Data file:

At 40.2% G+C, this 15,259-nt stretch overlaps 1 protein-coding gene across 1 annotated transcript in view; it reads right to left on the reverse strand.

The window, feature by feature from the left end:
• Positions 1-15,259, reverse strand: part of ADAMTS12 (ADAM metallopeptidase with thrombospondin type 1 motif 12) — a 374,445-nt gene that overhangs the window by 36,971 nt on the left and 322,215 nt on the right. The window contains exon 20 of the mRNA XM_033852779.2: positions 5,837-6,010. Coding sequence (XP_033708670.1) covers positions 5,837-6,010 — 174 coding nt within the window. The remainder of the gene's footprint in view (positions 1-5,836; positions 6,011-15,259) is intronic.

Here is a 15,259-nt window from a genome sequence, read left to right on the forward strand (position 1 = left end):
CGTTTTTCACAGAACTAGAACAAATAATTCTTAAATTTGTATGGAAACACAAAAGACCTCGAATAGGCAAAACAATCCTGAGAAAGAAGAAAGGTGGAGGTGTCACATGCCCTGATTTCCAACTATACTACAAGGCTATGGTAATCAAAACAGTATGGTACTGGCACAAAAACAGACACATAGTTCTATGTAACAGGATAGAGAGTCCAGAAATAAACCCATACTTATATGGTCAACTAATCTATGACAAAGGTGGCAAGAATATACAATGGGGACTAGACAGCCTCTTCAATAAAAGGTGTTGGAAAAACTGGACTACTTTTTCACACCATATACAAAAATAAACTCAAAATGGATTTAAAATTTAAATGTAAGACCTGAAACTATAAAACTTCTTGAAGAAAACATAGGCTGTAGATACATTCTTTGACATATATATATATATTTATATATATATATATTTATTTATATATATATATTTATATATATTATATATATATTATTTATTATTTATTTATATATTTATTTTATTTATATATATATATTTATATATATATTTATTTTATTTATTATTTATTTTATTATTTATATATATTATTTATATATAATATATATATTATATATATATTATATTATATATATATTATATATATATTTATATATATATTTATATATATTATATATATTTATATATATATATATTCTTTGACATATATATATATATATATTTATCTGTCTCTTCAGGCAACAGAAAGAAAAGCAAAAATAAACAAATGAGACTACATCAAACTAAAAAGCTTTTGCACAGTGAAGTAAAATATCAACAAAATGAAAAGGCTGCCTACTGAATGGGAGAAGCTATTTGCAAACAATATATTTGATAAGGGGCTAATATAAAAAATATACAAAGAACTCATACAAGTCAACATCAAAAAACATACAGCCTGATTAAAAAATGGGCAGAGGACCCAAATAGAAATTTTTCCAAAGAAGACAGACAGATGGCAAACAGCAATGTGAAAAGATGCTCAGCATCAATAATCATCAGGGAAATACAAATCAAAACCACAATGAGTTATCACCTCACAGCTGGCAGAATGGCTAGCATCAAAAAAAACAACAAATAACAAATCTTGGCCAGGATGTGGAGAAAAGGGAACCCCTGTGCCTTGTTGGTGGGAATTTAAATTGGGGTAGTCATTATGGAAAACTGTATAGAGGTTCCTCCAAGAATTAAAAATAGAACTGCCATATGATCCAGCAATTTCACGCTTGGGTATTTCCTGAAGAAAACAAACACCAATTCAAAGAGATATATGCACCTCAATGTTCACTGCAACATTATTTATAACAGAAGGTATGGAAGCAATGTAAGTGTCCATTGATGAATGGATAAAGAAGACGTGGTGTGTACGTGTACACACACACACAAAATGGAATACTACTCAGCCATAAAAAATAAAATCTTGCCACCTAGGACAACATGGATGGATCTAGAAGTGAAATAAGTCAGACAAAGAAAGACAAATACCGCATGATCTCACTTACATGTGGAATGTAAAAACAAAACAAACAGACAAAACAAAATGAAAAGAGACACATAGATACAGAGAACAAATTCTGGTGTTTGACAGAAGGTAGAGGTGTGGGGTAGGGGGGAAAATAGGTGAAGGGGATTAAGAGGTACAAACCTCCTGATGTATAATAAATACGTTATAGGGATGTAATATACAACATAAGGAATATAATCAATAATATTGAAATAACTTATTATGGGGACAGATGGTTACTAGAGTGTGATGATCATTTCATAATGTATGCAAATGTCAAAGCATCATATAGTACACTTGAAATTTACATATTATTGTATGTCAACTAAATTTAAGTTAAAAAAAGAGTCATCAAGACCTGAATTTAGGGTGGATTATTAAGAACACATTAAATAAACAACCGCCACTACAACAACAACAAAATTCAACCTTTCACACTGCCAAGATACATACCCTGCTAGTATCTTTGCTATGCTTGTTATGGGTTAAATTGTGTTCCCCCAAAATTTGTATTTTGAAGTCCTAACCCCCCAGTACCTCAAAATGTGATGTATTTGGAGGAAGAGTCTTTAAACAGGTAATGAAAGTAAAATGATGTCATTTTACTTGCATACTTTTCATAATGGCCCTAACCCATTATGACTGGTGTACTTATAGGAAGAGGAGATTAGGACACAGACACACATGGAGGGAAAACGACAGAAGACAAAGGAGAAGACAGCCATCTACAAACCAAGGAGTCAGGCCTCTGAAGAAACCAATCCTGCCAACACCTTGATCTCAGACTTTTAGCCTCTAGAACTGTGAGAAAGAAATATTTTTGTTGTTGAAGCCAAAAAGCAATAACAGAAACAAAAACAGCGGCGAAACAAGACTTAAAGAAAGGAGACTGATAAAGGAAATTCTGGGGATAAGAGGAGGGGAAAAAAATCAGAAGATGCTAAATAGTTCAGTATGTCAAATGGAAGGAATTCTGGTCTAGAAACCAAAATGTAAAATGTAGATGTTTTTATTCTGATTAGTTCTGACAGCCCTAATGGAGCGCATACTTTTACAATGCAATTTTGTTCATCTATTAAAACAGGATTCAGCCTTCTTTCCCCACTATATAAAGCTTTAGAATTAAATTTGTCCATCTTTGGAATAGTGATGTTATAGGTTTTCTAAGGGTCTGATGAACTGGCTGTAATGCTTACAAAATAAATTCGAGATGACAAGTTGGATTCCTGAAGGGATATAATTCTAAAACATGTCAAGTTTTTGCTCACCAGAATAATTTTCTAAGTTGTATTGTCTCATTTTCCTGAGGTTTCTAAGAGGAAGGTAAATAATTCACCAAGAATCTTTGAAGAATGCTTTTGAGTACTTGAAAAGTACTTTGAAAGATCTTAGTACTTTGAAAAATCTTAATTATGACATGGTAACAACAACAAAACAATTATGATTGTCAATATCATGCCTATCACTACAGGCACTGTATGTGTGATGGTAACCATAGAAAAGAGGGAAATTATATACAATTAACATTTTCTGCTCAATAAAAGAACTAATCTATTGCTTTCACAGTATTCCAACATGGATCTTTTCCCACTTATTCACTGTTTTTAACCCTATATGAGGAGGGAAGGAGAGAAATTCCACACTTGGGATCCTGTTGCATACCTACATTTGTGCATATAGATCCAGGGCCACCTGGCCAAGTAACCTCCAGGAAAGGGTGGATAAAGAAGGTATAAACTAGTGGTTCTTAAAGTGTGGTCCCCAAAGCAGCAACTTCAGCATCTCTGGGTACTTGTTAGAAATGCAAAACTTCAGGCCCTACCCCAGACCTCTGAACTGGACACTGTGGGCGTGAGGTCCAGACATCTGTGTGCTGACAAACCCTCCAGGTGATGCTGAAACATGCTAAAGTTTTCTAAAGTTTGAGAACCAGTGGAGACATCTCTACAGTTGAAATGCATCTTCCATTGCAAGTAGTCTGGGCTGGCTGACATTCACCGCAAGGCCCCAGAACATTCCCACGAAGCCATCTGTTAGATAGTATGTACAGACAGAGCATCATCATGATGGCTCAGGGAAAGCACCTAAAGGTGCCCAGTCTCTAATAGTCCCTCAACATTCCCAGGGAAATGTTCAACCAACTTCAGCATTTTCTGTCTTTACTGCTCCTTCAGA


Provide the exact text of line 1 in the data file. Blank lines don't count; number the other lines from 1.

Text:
At 40.2% G+C, this 15,259-nt stretch overlaps 1 protein-coding gene across 1 annotated transcript in view; it reads right to left on the reverse strand.